Growing up, Republic Polytechnic (RP) student Kumara Karthik Archunan went through a rebellious phase.
Recalling his days in Henderson Secondary School and the Institute of Technical Education (ITE), the second-year Health Management and Promotion student said he would cut classes frequently, hang out near coffee shops with friends and get involved in gang-related activities. He was taken to the police station once after a gang fight but thankfully, was let off after a stern warning.
But this didn’t set him on the straight and narrow. Losing interest in his precision engineering course in ITE, he dropped out in 2006 after a year of studies. He was 20.
“I had no interest in what I was studying and found it hard to fit into the crowd,” explained the now 30-year-old.
After leaving ITE, Kumara took up jobs ranging from a goods delivery man to a clinic assistant and car washer.
“When I was doing those jobs, I just worked and didn’t bother to think of my future,” said Kumara. He admits that his monthly salary of about $1,200 then was just enough to pay for his expenses with little left to save.
Things took a change in 2013, when an uncle died of heart disease, aged 62.
“He was the third family member to go with heart disease. I felt sad because he could have enjoyed life longer had he been healthy,” said Kumara. His uncle’s death also made him discover a subject he was keen at.
“I suddenly started thinking about how one can attend to people with chronic illnesses. That was when I came to the realisation that I wanted to help people keep fit and healthy,” he said.
“I realised I needed knowledge and the only way was to study,” added Kumara.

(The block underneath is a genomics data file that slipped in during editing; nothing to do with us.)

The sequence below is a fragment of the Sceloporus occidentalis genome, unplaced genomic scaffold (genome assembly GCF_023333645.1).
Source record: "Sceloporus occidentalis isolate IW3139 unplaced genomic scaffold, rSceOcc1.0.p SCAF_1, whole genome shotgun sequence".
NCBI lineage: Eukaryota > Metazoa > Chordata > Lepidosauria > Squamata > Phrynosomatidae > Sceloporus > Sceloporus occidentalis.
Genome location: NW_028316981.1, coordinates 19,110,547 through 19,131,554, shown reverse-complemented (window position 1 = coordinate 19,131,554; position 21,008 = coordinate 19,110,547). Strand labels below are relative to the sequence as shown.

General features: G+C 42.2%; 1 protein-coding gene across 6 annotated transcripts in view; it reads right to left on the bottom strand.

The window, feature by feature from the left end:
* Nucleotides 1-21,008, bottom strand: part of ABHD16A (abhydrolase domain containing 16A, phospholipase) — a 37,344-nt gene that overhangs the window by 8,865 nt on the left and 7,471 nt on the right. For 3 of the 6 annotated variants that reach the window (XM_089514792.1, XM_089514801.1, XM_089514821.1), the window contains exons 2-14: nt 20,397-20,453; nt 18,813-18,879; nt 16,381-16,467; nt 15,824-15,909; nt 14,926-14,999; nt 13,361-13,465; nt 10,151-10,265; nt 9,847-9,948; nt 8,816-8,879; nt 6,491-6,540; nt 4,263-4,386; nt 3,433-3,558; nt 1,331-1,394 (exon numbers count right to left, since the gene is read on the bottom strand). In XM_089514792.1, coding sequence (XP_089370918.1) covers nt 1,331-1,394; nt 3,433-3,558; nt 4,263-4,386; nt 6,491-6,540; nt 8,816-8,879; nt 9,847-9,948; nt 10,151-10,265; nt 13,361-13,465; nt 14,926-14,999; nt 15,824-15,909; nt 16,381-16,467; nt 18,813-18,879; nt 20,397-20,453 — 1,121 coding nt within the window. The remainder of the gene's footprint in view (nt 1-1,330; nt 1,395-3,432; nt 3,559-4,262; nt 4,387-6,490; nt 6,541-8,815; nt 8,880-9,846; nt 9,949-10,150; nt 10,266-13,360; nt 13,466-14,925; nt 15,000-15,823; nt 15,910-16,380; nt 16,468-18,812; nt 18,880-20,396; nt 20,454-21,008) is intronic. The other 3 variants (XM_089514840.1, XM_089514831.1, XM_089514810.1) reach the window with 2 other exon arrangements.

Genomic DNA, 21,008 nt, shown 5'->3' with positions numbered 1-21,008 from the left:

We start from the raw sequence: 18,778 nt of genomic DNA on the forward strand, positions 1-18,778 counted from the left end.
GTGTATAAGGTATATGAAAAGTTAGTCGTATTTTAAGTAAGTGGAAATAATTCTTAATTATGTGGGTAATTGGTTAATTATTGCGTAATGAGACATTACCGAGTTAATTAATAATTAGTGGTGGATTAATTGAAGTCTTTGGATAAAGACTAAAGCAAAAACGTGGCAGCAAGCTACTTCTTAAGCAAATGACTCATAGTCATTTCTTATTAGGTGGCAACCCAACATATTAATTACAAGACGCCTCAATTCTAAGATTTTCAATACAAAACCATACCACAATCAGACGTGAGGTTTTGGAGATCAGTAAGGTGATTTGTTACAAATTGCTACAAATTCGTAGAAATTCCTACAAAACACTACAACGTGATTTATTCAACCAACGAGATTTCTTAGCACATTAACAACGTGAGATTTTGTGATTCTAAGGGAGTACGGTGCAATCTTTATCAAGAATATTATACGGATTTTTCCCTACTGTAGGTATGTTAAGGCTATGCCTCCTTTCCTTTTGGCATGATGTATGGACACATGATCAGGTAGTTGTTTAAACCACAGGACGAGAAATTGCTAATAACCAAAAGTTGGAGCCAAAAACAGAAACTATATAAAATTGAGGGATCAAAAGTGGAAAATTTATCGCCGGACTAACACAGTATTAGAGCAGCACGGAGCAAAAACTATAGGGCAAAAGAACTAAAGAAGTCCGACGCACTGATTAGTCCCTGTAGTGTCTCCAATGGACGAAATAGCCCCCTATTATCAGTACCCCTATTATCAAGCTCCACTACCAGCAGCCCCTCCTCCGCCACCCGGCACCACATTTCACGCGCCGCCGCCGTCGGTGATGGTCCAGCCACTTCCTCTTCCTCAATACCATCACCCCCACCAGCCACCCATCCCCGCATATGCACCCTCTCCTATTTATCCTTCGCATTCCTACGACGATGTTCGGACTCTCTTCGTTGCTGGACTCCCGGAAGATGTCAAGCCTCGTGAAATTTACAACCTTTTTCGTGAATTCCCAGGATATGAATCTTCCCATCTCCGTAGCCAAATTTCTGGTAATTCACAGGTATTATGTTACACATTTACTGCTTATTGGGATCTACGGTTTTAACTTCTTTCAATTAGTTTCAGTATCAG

He had one cheerleader at home: his sister, Miss Abirami Archunan, who is a teacher at CHIJ Kellock Primary School who told him to focus on the things he liked and did best, not on his weaknesses.
In 2013, armed with a goal and his sister’s words of encouragement in mind, Kumara enrolled in ITE College West at the age of 27 to study fitness training.He admits that he found it hard initially to fit in with his course mates who were 10 years younger than him.
“However, after a while, I told myself I had to learn to accept and interact with them. I picked up the courage and tried to blend in. Things went well eventually,” said Kumara.
After graduating, it was again his sister who encouraged him to enrol in RP to further his studies in 2015.
“My sister was an ex-RP student and said RP promotes problem solving skills amongst students. RP was an opportunity to learn and bring the relevant knowledge to help deal with health problems in my family and others,” said Kumara.
An advocate of healthy living who does cardio workouts three to four times a week, Kumara currently co-leads the Change towards Healthy Lifestyle Activity and Motivational Programme (CHAMP) – a project to help fellow students lead a healthy lifestyle through exercise and healthy eating.
His efforts have won the praise of his mentor Miss Low Pei Pei, a lecturer at the School of Sports, Health and Leisure.
“Kumara is a hardworking and committed student who is passionate in promoting healthy lifestyle to the public. He is also very well-liked by his peers and lecturers as he is humble and helpful,” said Miss Low.
Kumara nevertheless admits that life now has its challenges, as he has to juggle between school and work commitments daily. He works as a cleaner at a private commerce company from 6 p.m. to midnight on weekdays and on weekends, he is a crew member at an events company and his working hours vary.
“I cannot rely on my family to pay for my expenses, so I have to work and this is sometimes tough. I have to be quite focused and get my school work done. I guess if you have a goal, you will naturally find the drive to push yourself,’’ he said.
He has his eyes set on going to university if he can, so he can work with patients as a medical social worker. “In my youth, I was really quite aimless and that’s because I didn’t have a meaning in life, something to work towards. That’s the biggest difference now.’’
Learning never stops:
Kumara Karthik Archunan is one of many adult learners in Singapore working towards a diploma for self-upgrading. The polytechnics in Singapore are a channel for one to pursue higher education and upgrade skills, with the variety of courses available as well as departments specialising in lifelong learning like the Academy for Continuing Education @ RP. The SkillsFuture movement allows students, workers and employers of all ages to find a variety of resources to attain mastery of knowledge and skills.